ARTICLE | doi:10.20944/preprints202101.0357.v1
Subject: Earth Sciences, Atmospheric Science Keywords: GRACE; GRACE-FO; TWS; hydroclimatic; drought; flooding; Nile River Basin; Africa
Online: 18 January 2021 (15:14:32 CET)
This research assesses the changes in the total water storage (TWS) during the twentieth century and their future projections in the Nile River Basin (NRB) via TWSA (TWS anomalies) records from GRACE (Gravity Recovery and Climate Experiment), GRACE-FO (Follow-On), data-driven-reanalysis TWSA and land surface model (LSM), in association with precipitation, temperature records, and standard drought indicators. The analytical approach incorporates the development of 100+ yearlong TWSA records using a probabilistic conditional distribution fitting approach by the GAMLSS (Generalized Additive Model for Location, Scale, and Shape) model. The drought and flooding severity, duration, magnitude, frequencies, and recurrence were assessed during the studied period. The results showed, 1- The NRB between 2002 to 2020 has transited to substantial wetter conditions. 2- The TWSA reanalysis records between 1901 to 2002 revealed that the NRB had experienced a positive increase in TWS during the wet and dry seasons. 3- The projected TWSA between 2021 to 2050 indicated slight positive changes in TWSA during the rainy seasons. The analysis of drought and flooding frequencies between 1901 to 2050 indicated the NRB has ~64 dry-years compared to ~86 wet-years. The 100+ yearlong TWSA records assured that the NRB transited to wetter conditions relative to few dry spells. These TWSA trajectories call for further water resources planning in the region especially during flood seasons. This research contributes to the ongoing efforts to improve the TWSA assessment and its associated dynamics for transboundary river basins. It also demonstrates how an extended TWSA record provides unique insights for water resources management in the NRB and similar regions.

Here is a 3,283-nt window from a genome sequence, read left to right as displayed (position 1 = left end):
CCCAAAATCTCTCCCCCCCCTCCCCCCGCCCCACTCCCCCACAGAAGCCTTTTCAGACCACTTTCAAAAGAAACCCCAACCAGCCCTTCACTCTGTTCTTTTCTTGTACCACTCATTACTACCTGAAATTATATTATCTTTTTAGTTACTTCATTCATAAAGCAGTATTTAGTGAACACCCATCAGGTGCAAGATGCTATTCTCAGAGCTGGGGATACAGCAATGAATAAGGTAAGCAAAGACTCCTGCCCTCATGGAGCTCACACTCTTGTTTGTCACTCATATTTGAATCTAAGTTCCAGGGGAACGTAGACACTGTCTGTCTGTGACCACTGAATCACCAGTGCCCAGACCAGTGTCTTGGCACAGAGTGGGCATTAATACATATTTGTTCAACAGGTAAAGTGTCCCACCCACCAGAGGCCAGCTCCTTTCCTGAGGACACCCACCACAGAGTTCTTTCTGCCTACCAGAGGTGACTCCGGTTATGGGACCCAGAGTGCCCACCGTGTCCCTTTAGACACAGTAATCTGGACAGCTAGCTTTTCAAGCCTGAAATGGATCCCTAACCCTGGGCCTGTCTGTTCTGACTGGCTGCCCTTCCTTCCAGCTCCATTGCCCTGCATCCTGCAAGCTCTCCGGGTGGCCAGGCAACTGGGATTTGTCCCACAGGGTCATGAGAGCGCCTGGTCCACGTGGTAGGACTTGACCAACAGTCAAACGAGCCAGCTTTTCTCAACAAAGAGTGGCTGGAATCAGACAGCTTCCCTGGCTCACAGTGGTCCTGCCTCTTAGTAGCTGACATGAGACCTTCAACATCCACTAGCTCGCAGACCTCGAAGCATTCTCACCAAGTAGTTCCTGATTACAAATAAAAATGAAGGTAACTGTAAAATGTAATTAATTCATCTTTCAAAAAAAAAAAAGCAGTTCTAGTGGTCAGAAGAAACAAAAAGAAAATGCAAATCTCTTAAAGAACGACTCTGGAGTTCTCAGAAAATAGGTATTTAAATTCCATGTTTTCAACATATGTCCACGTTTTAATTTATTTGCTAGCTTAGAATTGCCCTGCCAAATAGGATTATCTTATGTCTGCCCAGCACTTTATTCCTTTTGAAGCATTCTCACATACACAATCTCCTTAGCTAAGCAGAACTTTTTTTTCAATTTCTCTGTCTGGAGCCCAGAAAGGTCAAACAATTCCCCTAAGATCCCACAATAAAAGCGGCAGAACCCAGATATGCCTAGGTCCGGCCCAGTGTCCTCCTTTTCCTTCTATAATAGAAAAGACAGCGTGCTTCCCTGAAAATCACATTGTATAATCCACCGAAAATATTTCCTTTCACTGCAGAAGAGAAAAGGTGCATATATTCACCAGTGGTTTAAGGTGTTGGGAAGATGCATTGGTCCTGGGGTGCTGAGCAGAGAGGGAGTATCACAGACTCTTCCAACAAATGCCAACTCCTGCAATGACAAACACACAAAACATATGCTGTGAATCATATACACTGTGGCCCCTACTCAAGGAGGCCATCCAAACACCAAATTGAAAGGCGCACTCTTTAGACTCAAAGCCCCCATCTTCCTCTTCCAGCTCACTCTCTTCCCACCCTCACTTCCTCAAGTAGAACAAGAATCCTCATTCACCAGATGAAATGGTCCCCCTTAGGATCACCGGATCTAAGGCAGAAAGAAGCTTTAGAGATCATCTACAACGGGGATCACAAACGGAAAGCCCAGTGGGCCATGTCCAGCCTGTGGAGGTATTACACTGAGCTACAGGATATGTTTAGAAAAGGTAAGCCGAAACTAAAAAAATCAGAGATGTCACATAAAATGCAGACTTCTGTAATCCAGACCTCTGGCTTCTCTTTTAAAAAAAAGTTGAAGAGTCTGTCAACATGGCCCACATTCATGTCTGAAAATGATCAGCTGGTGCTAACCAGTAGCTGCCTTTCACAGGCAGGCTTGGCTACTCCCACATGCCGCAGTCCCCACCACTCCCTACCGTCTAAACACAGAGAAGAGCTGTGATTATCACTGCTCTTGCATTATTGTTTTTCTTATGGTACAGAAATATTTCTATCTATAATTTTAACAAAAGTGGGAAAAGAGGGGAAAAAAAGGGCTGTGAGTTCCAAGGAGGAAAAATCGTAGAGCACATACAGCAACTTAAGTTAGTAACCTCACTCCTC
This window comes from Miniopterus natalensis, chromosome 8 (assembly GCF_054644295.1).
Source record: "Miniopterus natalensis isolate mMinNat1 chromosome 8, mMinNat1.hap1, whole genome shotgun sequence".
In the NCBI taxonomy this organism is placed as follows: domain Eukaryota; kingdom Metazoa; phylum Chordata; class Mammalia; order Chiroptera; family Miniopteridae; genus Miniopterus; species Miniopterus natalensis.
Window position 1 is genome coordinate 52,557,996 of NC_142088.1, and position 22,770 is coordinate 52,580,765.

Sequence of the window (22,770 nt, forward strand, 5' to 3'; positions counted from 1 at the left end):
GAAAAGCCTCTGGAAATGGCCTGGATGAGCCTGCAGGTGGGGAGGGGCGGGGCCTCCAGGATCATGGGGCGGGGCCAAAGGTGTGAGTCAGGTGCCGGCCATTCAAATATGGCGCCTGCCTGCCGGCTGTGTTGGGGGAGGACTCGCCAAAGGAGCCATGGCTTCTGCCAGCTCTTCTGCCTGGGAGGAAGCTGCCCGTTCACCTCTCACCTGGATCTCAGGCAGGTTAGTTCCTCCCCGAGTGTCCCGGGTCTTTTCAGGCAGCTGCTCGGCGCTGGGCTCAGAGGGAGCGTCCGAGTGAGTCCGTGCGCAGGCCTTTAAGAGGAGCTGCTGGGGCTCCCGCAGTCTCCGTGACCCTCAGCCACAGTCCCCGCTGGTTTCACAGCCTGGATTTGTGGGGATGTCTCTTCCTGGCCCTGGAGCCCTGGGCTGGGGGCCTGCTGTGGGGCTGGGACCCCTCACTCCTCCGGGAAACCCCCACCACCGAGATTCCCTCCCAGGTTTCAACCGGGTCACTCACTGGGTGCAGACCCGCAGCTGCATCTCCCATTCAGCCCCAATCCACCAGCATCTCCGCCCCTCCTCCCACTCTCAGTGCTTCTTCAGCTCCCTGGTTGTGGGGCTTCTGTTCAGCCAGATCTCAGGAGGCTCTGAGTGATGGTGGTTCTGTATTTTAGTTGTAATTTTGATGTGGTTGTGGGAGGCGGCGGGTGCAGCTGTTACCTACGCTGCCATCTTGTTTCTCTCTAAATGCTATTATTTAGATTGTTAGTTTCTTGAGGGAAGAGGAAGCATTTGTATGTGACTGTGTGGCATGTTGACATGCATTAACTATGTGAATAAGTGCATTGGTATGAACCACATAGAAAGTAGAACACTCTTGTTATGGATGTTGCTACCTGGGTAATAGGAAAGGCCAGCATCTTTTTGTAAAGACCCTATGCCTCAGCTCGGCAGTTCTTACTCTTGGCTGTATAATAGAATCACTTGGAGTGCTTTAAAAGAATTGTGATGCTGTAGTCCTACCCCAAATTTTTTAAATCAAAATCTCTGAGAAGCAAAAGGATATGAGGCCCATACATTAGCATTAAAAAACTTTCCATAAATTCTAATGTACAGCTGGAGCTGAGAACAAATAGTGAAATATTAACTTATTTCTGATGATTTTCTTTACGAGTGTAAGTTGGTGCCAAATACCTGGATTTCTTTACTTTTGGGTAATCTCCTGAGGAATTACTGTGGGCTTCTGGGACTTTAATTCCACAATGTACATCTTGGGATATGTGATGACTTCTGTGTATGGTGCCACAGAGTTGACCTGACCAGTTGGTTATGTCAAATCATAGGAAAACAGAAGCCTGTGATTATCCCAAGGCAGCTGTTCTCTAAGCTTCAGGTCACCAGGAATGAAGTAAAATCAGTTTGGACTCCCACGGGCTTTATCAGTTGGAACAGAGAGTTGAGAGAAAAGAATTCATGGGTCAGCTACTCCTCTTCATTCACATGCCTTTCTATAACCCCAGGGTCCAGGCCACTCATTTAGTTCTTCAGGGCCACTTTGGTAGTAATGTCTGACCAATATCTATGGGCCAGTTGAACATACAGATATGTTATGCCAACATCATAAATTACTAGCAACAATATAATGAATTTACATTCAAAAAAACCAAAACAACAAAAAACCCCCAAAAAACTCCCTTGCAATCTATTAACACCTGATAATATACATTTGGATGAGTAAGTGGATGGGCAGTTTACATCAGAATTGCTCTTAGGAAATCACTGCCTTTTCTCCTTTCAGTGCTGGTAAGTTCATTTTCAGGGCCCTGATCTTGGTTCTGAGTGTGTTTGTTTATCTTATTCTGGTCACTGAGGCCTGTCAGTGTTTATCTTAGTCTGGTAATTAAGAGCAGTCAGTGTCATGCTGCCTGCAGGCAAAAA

ARTICLE | doi:10.20944/preprints201909.0042.v1
Subject: Earth Sciences, Geoinformatics Keywords: GRACE TWS, GRACE-FO, Nile River Basin, Spatial autocorrelation, OLS, GWR.
Online: 4 September 2019 (13:26:12 CEST)
GRACE-derived Terrestrial Water Storage Anomalies (TWSA) continue to be used in an expanding array of studies to analyze numerous processes and phenomena related to terrestrial water storage dynamics, including groundwater depletions, lake storage variations, snow, and glacial mass changes, as well as floods, droughts, among others. So far, however, few studies have investigated how the factors that affect total water storage (e.g., precipitation, runoff, soil moisture, evapotranspiration) interact and combine over space and time to produce the mass variations that GRACE detects. This paper is an attempt to fill that gap and stimulate needed research in this area. Using the Nile River Basin as case study, it explicitly analyzes nine hydroclimatic and anthropogenic processes, as well as their relationship to TWS in different climatic zones in the Nile River Basin. The analytic method employed the trends in both the dependent and independent variables applying two geographically multiple regression (GMR) approaches: (i) an unweighted or ordinary least square regression (OLS) model in which the contributions of all variables to TWS variability are deemed equal at all locations; and (ii) a geographically weighted regression (GWR) which assigns a weight to each variable at different locations based on the occurrence of trend clusters, determined by Moran’s cluster index. In both cases, model efficacy was investigated using standard goodness of fit diagnostics. The OLS showed that trends in five variables (i.e., precipitation, runoff, surface water soil moisture, and population density) significantly (p<0.0001) explain the trends in TWSA for the basin at large. However, the models R2 value is only 0.14. In contrast, the GWR produced R2 values ranging between 0.40 and 0.89, with an average of 0.86 and normally distributed standard residuals. The models retained in the GWR differ by climatic zone. The results showed that all nine variables contribute significantly to the trend in TWS in the Tropical region; population density is an important contributor to TWSA variability in all zones; ET and Population density are the only significant variables in the semiarid zone. This type of information is critical for developing robust statistical models for reconstructing time series of proxy GRACE anomalies that predate the launch of the GRACE mission and for gap-filling between GRACE and GRACE-FO.